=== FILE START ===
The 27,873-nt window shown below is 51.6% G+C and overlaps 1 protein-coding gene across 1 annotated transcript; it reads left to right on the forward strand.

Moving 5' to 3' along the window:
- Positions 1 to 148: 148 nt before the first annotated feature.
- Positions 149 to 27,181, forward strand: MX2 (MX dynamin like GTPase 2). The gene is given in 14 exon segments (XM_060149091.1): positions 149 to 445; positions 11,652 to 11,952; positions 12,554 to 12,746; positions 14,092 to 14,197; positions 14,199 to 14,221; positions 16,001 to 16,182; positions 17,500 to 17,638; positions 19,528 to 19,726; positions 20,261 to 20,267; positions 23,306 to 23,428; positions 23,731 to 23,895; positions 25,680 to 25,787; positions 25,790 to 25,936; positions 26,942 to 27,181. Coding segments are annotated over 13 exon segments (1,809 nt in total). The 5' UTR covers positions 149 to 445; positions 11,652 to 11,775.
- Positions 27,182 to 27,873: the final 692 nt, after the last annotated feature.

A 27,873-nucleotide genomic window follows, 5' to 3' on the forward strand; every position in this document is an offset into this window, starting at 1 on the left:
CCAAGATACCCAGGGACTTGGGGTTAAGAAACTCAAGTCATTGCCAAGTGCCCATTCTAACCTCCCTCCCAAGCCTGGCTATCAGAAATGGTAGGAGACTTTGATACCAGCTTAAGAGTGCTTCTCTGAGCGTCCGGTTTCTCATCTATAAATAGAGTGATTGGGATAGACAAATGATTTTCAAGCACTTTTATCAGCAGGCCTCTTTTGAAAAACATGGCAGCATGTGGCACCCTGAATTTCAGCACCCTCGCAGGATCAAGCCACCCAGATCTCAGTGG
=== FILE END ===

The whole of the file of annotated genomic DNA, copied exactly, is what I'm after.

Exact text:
The 27,873-nt window shown below is 51.6% G+C and overlaps 1 protein-coding gene across 1 annotated transcript; it reads left to right on the forward strand.

Moving 5' to 3' along the window:
- Positions 1 to 148: 148 nt before the first annotated feature.
- Positions 149 to 27,181, forward strand: MX2 (MX dynamin like GTPase 2). The gene is given in 14 exon segments (XM_060149091.1): positions 149 to 445; positions 11,652 to 11,952; positions 12,554 to 12,746; positions 14,092 to 14,197; positions 14,199 to 14,221; positions 16,001 to 16,182; positions 17,500 to 17,638; positions 19,528 to 19,726; positions 20,261 to 20,267; positions 23,306 to 23,428; positions 23,731 to 23,895; positions 25,680 to 25,787; positions 25,790 to 25,936; positions 26,942 to 27,181. Coding segments are annotated over 13 exon segments (1,809 nt in total). The 5' UTR covers positions 149 to 445; positions 11,652 to 11,775.
- Positions 27,182 to 27,873: the final 692 nt, after the last annotated feature.

A 27,873-nucleotide genomic window follows, 5' to 3' on the forward strand; every position in this document is an offset into this window, starting at 1 on the left:
CCAAGATACCCAGGGACTTGGGGTTAAGAAACTCAAGTCATTGCCAAGTGCCCATTCTAACCTCCCTCCCAAGCCTGGCTATCAGAAATGGTAGGAGACTTTGATACCAGCTTAAGAGTGCTTCTCTGAGCGTCCGGTTTCTCATCTATAAATAGAGTGATTGGGATAGACAAATGATTTTCAAGCACTTTTATCAGCAGGCCTCTTTTGAAAAACATGGCAGCATGTGGCACCCTGAATTTCAGCACCCTCGCAGGATCAAGCCACCCAGATCTCAGTGG